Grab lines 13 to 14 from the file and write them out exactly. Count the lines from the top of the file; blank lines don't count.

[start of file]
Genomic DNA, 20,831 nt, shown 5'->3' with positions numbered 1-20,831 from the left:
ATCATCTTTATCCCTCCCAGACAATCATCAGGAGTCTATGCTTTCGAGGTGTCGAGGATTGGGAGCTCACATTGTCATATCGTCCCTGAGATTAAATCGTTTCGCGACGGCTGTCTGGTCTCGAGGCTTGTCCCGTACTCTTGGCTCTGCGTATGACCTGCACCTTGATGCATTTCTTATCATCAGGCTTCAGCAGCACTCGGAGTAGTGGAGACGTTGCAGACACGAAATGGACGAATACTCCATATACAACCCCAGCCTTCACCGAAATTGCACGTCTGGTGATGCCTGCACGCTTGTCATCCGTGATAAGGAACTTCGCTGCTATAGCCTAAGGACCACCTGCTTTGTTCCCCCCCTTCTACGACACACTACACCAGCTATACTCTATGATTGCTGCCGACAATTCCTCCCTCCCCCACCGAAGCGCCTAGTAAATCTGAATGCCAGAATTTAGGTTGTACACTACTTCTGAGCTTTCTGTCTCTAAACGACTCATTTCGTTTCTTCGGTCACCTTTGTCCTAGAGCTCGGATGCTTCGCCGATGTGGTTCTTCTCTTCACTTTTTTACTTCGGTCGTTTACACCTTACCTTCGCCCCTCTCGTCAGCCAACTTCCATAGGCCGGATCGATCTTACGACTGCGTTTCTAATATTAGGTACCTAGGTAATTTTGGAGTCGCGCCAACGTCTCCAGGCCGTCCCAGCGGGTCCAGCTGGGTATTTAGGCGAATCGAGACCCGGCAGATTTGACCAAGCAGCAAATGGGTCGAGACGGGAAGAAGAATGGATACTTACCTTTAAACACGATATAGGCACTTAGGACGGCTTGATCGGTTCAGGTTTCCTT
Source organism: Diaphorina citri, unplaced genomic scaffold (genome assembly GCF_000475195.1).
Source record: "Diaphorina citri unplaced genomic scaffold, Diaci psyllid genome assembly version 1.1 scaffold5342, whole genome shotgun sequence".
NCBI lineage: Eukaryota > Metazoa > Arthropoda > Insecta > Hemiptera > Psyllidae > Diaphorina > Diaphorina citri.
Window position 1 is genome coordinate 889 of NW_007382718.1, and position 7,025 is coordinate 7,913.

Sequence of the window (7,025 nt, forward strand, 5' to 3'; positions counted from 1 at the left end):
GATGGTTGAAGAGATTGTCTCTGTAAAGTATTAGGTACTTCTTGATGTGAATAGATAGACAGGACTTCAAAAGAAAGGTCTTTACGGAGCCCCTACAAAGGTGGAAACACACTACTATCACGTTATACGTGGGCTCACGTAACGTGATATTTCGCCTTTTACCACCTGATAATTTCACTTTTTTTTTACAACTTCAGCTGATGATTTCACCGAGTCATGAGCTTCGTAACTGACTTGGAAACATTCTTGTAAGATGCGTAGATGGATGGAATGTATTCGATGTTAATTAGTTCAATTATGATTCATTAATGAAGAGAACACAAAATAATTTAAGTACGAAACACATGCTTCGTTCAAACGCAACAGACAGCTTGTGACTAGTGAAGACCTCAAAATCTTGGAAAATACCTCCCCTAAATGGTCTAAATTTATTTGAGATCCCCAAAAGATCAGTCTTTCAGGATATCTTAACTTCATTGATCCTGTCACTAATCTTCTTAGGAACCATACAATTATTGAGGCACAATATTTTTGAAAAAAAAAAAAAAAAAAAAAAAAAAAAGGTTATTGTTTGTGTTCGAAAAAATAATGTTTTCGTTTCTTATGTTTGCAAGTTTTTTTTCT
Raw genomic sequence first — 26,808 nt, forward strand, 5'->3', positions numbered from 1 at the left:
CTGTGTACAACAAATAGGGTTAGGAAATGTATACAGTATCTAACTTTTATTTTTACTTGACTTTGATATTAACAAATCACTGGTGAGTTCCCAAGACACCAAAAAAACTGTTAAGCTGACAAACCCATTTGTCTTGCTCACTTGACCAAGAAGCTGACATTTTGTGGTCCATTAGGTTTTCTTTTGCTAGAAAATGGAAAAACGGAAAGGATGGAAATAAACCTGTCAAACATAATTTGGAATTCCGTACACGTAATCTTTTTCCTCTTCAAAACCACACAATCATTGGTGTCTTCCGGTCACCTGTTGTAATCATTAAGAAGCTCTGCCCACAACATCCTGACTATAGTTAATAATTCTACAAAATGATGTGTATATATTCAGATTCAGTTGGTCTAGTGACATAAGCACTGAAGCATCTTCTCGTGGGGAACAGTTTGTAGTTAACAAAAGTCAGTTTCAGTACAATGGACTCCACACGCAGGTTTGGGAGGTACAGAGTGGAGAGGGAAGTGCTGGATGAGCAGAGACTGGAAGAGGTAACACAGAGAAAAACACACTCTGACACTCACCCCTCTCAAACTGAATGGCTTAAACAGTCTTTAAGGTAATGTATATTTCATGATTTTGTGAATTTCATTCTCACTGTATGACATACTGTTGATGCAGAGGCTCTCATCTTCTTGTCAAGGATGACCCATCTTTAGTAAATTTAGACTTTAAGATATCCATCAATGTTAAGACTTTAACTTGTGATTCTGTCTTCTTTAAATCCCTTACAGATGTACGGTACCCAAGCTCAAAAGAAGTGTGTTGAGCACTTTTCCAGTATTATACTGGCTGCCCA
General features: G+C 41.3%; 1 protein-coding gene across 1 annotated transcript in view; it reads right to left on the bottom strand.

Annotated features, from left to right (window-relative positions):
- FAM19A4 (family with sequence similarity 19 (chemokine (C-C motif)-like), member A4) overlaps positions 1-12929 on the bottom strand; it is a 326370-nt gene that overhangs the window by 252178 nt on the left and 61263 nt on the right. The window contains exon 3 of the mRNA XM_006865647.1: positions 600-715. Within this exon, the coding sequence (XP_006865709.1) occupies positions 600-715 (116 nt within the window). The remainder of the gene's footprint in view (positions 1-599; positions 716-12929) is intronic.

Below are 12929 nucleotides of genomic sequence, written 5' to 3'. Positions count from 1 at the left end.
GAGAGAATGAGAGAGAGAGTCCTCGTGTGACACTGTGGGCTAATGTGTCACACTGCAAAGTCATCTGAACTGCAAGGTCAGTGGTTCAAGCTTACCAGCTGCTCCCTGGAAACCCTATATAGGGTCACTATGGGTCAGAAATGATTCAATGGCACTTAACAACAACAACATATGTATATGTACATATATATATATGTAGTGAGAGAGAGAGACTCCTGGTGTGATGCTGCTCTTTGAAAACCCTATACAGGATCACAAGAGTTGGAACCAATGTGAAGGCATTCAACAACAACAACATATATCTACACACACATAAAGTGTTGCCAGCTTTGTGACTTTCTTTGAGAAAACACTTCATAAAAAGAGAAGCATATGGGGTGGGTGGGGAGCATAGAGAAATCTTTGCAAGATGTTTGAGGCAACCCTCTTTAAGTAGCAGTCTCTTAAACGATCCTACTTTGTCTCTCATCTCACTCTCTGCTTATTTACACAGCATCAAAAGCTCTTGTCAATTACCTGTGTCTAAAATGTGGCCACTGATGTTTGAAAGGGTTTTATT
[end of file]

- FAM19A4 (family with sequence similarity 19 (chemokine (C-C motif)-like), member A4) overlaps positions 1-12929 on the bottom strand; it is a 326370-nt gene that overhangs the window by 252178 nt on the left and 61263 nt on the right. The window contains exon 3 of the mRNA XM_006865647.1: positions 600-715. Within this exon, the coding sequence (XP_006865709.1) occupies positions 600-715 (116 nt within the window). The remainder of the gene's footprint in view (positions 1-599; positions 716-12929) is intronic.

Below are 12929 nucleotides of genomic sequence, written 5' to 3'. Positions count from 1 at the left end.